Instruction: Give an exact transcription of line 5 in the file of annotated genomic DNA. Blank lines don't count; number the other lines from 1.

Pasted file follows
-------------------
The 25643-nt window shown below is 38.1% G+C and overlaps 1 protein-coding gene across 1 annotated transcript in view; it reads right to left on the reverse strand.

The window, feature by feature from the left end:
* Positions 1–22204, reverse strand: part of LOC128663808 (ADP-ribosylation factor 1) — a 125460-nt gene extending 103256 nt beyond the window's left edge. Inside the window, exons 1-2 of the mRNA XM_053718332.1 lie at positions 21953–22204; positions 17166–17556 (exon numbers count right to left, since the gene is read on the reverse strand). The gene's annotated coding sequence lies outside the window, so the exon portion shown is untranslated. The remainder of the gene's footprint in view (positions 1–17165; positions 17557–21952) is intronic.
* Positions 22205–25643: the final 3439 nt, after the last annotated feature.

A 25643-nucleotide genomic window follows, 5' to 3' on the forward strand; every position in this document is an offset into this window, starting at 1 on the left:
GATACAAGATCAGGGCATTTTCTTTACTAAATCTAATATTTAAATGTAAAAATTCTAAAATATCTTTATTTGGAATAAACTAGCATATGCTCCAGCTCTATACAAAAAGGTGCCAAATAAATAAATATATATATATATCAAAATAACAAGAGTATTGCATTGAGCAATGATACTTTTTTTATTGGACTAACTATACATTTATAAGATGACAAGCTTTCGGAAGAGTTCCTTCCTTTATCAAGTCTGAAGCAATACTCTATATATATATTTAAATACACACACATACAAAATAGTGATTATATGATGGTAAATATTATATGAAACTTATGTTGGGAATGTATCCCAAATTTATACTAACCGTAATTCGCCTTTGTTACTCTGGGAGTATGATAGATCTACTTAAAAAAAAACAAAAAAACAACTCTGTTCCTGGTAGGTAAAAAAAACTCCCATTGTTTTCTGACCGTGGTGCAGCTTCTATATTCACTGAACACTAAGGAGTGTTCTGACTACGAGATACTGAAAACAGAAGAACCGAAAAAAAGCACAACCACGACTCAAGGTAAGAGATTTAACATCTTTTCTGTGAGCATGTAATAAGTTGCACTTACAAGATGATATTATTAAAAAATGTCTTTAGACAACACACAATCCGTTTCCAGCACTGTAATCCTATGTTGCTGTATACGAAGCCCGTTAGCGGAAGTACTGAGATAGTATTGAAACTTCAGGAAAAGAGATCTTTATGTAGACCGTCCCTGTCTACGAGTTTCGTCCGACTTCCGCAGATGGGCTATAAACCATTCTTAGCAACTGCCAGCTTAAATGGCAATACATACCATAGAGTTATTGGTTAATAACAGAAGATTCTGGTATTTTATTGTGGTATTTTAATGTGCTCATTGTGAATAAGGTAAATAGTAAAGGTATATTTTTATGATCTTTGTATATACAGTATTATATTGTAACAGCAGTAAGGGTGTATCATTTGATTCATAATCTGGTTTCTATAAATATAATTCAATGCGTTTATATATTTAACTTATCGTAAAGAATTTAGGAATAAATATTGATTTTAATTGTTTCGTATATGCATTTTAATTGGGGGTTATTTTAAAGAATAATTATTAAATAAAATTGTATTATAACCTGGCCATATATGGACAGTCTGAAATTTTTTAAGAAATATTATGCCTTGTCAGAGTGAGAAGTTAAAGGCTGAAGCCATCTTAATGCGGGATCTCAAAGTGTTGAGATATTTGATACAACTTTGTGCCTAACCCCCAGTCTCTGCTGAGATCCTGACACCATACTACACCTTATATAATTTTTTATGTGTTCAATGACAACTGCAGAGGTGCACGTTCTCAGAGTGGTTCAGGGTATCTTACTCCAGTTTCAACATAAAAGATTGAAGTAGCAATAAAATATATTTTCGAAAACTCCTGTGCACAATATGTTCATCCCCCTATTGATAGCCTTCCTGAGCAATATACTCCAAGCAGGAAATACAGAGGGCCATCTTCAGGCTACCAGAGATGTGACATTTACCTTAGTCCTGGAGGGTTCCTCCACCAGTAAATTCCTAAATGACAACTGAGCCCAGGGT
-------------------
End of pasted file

A 25643-nucleotide genomic window follows, 5' to 3' on the forward strand; every position in this document is an offset into this window, starting at 1 on the left: